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GCN : June 2014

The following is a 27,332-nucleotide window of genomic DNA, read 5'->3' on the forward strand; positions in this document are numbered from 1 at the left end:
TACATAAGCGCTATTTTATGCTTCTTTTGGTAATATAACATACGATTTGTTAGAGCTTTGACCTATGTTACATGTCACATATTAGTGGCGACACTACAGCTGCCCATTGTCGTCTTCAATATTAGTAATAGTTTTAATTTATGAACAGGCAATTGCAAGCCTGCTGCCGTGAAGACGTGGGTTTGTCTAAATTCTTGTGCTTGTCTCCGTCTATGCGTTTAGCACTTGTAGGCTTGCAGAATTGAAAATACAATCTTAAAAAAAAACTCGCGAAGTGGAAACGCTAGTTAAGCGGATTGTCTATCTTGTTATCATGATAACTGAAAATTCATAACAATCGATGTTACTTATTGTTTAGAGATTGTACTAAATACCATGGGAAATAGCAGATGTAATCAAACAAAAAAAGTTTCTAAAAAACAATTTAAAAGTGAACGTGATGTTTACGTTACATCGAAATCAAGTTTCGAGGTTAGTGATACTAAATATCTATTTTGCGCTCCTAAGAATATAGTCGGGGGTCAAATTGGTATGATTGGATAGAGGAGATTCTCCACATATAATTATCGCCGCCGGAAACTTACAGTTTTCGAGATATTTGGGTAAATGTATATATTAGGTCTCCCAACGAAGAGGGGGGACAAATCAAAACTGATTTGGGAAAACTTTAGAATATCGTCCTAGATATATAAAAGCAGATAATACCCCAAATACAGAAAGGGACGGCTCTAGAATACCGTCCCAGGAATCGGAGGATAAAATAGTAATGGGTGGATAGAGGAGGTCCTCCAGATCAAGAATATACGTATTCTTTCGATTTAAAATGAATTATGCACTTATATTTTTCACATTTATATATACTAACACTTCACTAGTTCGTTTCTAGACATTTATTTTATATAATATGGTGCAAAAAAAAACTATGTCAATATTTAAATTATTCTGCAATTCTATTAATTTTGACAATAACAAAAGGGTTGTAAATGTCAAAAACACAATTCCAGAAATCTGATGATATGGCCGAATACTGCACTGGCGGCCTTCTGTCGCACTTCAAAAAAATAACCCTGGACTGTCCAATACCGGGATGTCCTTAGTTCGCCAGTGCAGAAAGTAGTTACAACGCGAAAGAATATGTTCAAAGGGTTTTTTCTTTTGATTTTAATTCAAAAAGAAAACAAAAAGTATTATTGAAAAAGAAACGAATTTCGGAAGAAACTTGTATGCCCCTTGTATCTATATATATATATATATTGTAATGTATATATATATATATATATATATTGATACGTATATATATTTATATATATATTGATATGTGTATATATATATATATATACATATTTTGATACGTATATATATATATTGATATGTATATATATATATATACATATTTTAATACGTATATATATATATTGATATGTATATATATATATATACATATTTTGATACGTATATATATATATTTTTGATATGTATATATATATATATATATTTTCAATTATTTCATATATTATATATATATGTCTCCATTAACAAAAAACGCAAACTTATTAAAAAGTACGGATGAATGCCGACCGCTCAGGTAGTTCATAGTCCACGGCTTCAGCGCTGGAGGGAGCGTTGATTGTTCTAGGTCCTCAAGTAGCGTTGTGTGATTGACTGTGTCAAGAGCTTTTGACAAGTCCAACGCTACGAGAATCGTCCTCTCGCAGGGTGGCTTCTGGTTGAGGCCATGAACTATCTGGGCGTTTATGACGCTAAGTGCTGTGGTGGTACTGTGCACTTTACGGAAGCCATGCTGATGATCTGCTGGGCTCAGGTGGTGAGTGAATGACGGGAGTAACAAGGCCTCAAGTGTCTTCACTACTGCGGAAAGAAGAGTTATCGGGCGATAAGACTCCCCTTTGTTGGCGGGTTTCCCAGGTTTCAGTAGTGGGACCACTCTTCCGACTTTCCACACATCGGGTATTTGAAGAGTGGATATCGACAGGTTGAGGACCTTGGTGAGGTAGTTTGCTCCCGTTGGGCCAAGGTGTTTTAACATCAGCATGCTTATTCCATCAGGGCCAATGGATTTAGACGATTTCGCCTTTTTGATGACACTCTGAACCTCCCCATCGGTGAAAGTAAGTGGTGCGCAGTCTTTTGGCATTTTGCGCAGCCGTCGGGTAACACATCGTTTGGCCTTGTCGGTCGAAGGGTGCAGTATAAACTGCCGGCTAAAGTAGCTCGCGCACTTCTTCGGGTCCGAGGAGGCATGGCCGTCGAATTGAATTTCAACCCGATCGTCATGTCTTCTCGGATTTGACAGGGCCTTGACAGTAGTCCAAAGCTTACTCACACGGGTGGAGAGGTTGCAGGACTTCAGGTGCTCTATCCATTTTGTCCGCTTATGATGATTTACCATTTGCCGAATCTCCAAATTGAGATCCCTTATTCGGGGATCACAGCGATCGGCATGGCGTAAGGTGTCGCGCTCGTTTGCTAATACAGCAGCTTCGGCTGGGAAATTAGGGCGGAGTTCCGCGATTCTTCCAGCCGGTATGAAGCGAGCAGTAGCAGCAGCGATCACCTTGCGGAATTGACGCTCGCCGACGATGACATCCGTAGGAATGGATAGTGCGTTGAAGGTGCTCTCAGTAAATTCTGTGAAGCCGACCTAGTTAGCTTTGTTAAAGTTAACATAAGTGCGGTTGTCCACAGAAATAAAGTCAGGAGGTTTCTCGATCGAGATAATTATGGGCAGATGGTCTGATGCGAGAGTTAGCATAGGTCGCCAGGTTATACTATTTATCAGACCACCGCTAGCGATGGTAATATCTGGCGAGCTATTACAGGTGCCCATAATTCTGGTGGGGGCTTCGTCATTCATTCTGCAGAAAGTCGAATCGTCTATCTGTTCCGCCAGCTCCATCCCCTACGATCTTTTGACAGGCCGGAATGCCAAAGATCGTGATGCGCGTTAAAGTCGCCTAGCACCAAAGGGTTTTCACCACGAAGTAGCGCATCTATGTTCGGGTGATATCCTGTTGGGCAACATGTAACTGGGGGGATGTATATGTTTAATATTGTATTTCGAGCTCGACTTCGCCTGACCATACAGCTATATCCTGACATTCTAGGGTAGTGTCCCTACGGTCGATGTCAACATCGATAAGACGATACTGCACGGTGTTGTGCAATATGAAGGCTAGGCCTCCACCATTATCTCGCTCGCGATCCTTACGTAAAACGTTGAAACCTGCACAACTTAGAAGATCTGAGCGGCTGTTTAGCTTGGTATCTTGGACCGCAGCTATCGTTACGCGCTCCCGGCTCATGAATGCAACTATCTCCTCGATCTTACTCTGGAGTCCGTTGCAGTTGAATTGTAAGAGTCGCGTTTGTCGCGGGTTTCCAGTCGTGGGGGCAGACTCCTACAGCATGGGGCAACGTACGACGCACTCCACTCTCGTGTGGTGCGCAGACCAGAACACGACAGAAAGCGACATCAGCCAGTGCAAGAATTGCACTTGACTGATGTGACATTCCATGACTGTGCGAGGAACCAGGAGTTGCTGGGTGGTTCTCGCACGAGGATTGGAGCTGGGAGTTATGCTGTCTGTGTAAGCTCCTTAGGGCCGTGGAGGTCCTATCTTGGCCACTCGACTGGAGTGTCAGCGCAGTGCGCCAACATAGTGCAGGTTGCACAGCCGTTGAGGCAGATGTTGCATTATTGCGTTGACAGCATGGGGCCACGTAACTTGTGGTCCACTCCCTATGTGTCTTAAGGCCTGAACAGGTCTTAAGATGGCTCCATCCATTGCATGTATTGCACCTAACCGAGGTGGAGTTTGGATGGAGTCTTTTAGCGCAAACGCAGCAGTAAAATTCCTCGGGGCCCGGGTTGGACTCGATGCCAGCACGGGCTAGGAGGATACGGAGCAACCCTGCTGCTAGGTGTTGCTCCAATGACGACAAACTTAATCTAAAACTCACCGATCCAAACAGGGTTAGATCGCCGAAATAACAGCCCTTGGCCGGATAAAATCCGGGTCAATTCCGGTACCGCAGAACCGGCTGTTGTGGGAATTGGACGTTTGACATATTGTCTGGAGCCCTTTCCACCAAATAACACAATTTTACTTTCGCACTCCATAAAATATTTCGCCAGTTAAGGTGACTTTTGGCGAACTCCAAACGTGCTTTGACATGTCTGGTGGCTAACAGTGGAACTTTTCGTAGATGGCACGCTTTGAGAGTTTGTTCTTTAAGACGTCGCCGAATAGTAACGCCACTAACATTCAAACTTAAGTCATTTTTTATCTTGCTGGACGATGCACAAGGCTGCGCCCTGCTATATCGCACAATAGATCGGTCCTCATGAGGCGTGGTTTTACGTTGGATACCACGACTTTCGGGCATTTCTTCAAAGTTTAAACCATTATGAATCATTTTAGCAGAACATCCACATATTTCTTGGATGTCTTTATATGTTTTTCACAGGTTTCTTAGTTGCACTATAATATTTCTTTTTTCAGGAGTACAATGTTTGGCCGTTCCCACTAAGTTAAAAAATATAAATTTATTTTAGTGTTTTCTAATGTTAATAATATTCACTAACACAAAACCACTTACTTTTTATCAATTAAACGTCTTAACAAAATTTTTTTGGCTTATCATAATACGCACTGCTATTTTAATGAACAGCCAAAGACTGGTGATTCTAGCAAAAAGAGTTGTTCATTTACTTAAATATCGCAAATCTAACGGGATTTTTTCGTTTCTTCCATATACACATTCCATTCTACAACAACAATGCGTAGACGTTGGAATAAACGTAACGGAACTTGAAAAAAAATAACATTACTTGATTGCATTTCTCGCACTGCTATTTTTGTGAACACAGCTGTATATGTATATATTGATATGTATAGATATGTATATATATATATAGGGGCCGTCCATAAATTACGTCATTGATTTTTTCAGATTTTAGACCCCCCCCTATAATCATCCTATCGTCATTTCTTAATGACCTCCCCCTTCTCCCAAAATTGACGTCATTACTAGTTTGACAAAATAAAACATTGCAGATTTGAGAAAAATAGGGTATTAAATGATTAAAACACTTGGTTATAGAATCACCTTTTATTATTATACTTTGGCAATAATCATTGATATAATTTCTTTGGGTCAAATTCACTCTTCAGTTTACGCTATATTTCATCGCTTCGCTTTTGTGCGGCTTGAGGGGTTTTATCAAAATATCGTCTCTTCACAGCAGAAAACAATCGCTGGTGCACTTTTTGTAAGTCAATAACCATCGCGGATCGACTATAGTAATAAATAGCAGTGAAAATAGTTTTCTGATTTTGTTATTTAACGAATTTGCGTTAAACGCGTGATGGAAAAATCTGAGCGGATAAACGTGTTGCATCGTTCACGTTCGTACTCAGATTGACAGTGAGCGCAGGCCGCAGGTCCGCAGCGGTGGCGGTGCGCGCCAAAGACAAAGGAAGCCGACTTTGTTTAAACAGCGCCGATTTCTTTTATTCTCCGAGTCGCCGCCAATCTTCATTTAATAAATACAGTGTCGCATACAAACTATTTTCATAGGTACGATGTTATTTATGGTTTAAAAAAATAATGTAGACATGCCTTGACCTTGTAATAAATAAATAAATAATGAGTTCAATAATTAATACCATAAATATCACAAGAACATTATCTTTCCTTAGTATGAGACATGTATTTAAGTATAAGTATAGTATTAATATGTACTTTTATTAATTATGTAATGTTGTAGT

I RECENTLY DECIDED to switch from Windows XP to Linux for two reasons. First, after trying to revive an old laptop for simple Web brows- ing, Windows XP required massive updates, which in turn caused my Wi-Fi connec- tion to stop working. Second, after two hours of troubleshooting Windows XP, I bailed on the e ort and decided to see how easy it would be to blow away XP and replace it with Linux OS, since my only real goal was to have a "single-use" machine for Web browsing or Web searches. I had undertaken the same experiment five years ago with mixed results due to a complex Linux install process that required exact informa- tion on a previous laptop s make, model and hard drive type, which was followed up by a manual partitioning pro- cess and painful install. Five years ago, installing Linux on an old laptop was painful. This time, I installed Fedora on an old Hewlett Packard laptop with no hic- cups, no extra information and no manual partition- ing. Linux, you ve come a long way, baby! After the install, using the operating system has been fast and intuitive with the Gnome Desktop performing just as well as Windows or MacOS. A recent article in Fortune magazine on "The Dawn of the Chrome Age" highlights the success of the Linux-based OS in the low-cost laptop mar- ket. According to the article, "Over the holidays in 2013, two of Google s Chromebook models were the No. 1 and No.3 bestselling laptops on Amazon.com, and they re being adopted in schools and business around the world." "What in the name of Bill Gates is going on? Sure, Google s incredible ascent in mobile devices --- its Android is now the No. 1 operating system globally for tablets and smartphones --- has been well chronicled. But even as that has been happening, the company s Chrome OS has begun chipping away at the big players." Simply put, Chrome OS represents Web apps on top of Linux, and given that the Web has become the leading appli- cation development platform -- this is significant. There are other marquee examples of Linux s ascen- dency that are just as impor- tant. Amazon s Kindle is a set of Java applications on top of Linux. Android is also a Java VM on top of Linux. Finally, Valve is bringing video games, a long-time bastion of the Windows platform, to Linux with SteamOS. But most important, in rela- tion to the future of enterprise computing, Linux platforms dominate for cloud comput- ing and big data applications. Why? For one thing, renting compute servers running Linux is significantly cheaper than the Windows-based alternatives. For example, on Rackspace. com a Windows 2012 Server image with 4GB of RAM and 160GB hard drive is $0.32 an hour, whereas the equivalent Linux platform is $0.24 an hour. According the Amazon Web Services monthly calen- dar, the same m1.medium instance is $0.15 for Windows and $0.09 for Linux (these are the prices after Amazon an- nounced its 42nd price cut). Given that the cloud is all about scalability and that run- ning hundreds or thousands of nodes is not uncommon, those pennies add up fast! So, just as the Web has won the platform war for applications, Linux will win for operating systems. For ap- plications, you cannot beat the zero-install and zero-upgrade advantages of the Web. And for operating systems, you cannot beat Linux for high reliability at a low cost. As pundits have long predicted, given a good Web browser, it does not matter what desktop operating sys- tem you run beneath it. Now, we see the corollary to that position: Given a modern Web architecture on the server side, it does not matter what operating system you run to host it. And it just so happens that Linux can reliably and cheaply handle both jobs! In the cloud, that translates to significant cost savings. • --- Michael C. Daconta is vice president of advanced tech- nology at InCadence Strategic Solutions and the former metadata program manager for the Homeland Security Department. In the cloud, Linux will win the OS war REALITY CHECK BY MICHAEL DACONTA Just as the Web has won the platform war for applications, Linux will win for operating systems. For applications, you cannot beat the zero-install and zero-upgrade advantages of the Web. And for operating systems, you cannot beat Linux for high reliability at a low cost. GCN JUNE 2014 • GCN.COM 13